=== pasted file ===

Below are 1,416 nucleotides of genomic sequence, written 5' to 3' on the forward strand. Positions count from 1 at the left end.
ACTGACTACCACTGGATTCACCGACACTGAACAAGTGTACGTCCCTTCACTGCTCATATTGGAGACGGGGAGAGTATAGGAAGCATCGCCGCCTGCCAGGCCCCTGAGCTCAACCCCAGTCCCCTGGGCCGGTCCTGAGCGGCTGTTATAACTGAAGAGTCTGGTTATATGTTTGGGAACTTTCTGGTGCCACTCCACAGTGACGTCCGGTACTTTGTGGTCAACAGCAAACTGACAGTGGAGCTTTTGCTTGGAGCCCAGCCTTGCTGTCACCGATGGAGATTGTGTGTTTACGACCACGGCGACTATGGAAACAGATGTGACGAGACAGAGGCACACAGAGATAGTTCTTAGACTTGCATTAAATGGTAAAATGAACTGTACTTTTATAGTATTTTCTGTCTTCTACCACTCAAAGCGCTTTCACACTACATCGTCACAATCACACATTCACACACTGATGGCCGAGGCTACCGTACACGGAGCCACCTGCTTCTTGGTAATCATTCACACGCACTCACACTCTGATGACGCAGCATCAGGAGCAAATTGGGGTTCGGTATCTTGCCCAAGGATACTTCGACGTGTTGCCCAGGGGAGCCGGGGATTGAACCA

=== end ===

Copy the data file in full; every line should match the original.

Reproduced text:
Below are 1,416 nucleotides of genomic sequence, written 5' to 3' on the forward strand. Positions count from 1 at the left end.
ACTGACTACCACTGGATTCACCGACACTGAACAAGTGTACGTCCCTTCACTGCTCATATTGGAGACGGGGAGAGTATAGGAAGCATCGCCGCCTGCCAGGCCCCTGAGCTCAACCCCAGTCCCCTGGGCCGGTCCTGAGCGGCTGTTATAACTGAAGAGTCTGGTTATATGTTTGGGAACTTTCTGGTGCCACTCCACAGTGACGTCCGGTACTTTGTGGTCAACAGCAAACTGACAGTGGAGCTTTTGCTTGGAGCCCAGCCTTGCTGTCACCGATGGAGATTGTGTGTTTACGACCACGGCGACTATGGAAACAGATGTGACGAGACAGAGGCACACAGAGATAGTTCTTAGACTTGCATTAAATGGTAAAATGAACTGTACTTTTATAGTATTTTCTGTCTTCTACCACTCAAAGCGCTTTCACACTACATCGTCACAATCACACATTCACACACTGATGGCCGAGGCTACCGTACACGGAGCCACCTGCTTCTTGGTAATCATTCACACGCACTCACACTCTGATGACGCAGCATCAGGAGCAAATTGGGGTTCGGTATCTTGCCCAAGGATACTTCGACGTGTTGCCCAGGGGAGCCGGGGATTGAACCA